Impact of Russia Ukraine War
Following Russia’s invasion of Ukraine, many of the biggest consulting firms in the world broke connections with Moscow in order to protect their personnel and other people under attack.
Global software consultant Accenture has fired all of its employees in Russia in response to what it sees as an unlawful and terrible attack on the people of Ukraine and their freedom, although it will continue to support its roughly 2,300 colleagues there.
Despite not conducting business there, Accenture will nevertheless provide telemedicine and resettlement services to its Ukrainian staff members and their families.
McKinsey & Company
McKinsey claims that it has halted serving the government and will terminate its present relationships with Russian state-owned businesses. It will however keep a Moscow office where its 400+ local workers can work.
Boston Consulting Group
BCG has roughly 400 employees in Russia as well, and it will halt all new business with Russian clients while upholding its present contractual commitments and maintaining its Moscow headquarters. Local employees will be given the option to transfer outside of Russia or will be able to work on internal projects for non-Russian clients.
Bain & Company
Bain & Company’s global managing partner Manny Maceda wrote on LinkedIn that the organization had already decided in 2020 not to take on any more work from the Russian government at any level, be it central, state, or departmental, as well as agreeing not to advise specific industries in the country like the military and intelligence sectors.
Oliver Wyman’s CEO, Nick Studer, has also commented on behalf of the global management consulting firm, assuring its staff that Oliver Wyman will not collaborate with any state-owned companies owned by the Russian government anywhere in the world.
Taiwanese-born Alex Liu, worldwide managing partner at Kearney, acknowledged “the range of passion and pain associated to concerns of sovereignty” and stated that the company supports the international sanctions imposed against Russia and will not cooperate with any Russian government institutions.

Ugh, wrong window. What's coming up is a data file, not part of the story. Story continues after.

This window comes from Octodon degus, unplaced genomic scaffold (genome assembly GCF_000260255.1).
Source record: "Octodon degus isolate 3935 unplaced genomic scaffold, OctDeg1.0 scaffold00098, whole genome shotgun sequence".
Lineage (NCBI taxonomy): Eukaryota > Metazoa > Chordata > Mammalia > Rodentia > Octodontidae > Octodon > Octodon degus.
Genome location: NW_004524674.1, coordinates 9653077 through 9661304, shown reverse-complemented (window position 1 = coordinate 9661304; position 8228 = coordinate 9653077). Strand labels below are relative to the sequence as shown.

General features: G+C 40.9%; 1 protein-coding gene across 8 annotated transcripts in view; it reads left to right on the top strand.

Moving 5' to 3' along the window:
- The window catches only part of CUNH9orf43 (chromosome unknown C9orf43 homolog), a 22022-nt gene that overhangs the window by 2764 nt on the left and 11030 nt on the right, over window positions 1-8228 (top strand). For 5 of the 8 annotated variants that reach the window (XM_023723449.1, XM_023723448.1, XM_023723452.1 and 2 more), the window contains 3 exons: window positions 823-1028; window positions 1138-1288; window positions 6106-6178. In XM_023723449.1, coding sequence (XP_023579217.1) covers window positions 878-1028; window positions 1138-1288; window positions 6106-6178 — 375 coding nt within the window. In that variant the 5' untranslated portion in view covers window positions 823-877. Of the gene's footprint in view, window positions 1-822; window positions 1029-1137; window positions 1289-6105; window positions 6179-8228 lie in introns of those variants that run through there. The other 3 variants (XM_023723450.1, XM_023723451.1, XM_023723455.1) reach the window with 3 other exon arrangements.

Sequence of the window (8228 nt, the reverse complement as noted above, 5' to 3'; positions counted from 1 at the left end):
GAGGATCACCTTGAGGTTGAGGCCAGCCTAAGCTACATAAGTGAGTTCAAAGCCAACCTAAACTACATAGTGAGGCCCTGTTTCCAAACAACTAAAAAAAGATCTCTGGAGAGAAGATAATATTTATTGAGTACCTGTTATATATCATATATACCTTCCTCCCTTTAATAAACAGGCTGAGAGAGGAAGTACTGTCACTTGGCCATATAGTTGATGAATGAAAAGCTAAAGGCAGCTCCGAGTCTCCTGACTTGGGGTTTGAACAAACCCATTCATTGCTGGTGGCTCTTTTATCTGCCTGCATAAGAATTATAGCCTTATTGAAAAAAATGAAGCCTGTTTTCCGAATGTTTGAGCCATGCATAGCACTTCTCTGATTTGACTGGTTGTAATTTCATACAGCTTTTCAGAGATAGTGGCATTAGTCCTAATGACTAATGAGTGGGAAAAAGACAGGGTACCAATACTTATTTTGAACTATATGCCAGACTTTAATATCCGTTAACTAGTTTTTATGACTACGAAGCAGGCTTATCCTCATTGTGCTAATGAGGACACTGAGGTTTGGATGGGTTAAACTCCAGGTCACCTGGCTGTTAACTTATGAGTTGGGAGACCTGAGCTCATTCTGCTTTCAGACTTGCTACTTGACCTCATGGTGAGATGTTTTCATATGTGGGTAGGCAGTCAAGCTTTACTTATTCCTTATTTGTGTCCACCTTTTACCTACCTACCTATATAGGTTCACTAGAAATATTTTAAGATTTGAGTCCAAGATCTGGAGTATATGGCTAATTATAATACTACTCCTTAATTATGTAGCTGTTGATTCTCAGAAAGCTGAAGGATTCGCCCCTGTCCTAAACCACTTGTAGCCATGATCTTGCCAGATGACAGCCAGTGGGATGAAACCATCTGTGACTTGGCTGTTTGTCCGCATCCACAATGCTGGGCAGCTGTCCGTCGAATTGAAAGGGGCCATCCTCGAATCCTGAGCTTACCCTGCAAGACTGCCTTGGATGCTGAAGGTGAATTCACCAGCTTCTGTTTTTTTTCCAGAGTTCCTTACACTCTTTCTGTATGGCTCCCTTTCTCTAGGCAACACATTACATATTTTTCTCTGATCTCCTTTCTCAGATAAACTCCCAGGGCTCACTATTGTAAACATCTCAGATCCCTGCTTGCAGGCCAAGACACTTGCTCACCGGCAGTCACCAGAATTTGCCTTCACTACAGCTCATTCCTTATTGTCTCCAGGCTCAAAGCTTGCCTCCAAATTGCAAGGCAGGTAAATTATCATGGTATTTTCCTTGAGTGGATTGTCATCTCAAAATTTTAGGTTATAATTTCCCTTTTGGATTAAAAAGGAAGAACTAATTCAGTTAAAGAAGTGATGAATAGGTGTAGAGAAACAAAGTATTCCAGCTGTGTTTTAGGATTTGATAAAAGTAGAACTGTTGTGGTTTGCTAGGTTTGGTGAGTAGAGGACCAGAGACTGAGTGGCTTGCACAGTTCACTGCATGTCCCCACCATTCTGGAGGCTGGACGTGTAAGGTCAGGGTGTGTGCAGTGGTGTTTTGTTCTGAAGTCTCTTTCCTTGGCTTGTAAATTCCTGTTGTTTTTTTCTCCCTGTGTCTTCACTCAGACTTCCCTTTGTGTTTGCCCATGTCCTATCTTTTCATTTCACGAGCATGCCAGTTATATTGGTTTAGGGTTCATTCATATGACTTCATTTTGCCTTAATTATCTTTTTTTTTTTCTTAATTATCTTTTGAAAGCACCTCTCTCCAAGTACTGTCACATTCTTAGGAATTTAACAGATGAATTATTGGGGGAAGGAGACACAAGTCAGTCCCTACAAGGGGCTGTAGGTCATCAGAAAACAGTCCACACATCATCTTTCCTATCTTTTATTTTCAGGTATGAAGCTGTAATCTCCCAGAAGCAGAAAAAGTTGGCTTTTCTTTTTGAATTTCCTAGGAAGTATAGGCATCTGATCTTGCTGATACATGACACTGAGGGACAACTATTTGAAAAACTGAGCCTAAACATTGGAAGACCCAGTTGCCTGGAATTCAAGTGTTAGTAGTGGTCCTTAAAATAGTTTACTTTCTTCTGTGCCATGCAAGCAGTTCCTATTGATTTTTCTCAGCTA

By stopping all work with Russian clients as of March 1, Roland Berger, a management consulting firm with German roots that in 2019 had to deal with revelations of its eponymous founder’s father’s Nazi collaborations, asserts that Europe is going through one of its darkest periods since the end of World War II and that the Russian president’s war cannot continue without having an impact on organizations.
Around 4,000 employees work for DXC Technology, which has vowed to utterly withdraw from the Russian market in response to the Russian government’s “unwarranted antagonism.”
The organization was assessing all of its ongoing connections with unapproved organizations, an FTI Consulting spokeswoman told the Guardian, and will end engagements as needed.
The Big Four professional services firm PwC intends to dissolve its Russian affiliate, but out of consideration for its 3,700 local staff, it will work with PwC Russia to carry out an orderly transition of the business.
The company’s global network will also no longer include KPMG Belarus and KPMG Russia. KPMG claimed the choice was incredibly hard but that it thought it had a moral obligation to make it, despite the fact that it employs more than 4,500 people in total across the two nations.
With 500 partners and workers and $22 million of the company’s $6.6 billion in global revenue in 2017, FBK, a member of a mid-tier global accounting and consulting network called Grant Thornton, was already kicked out by the start of the next month.
Ernst & Young
EY has decided to formally sever connections with its office in Russia in response to Russia’s invasion of Ukraine. Additionally, EY will no longer work with Russian government clients, state-owned organizations, or any sanctioned entities or people elsewhere in the world.
As of the 7th of March, Deloitte was still examining its activities and presence in Russia after ceasing client service and commercial operations in Ukraine to protect employee safety.
The group expressed its hope for a swift return to peace while announcing that it does not offer services to any departments of the Russian federal government.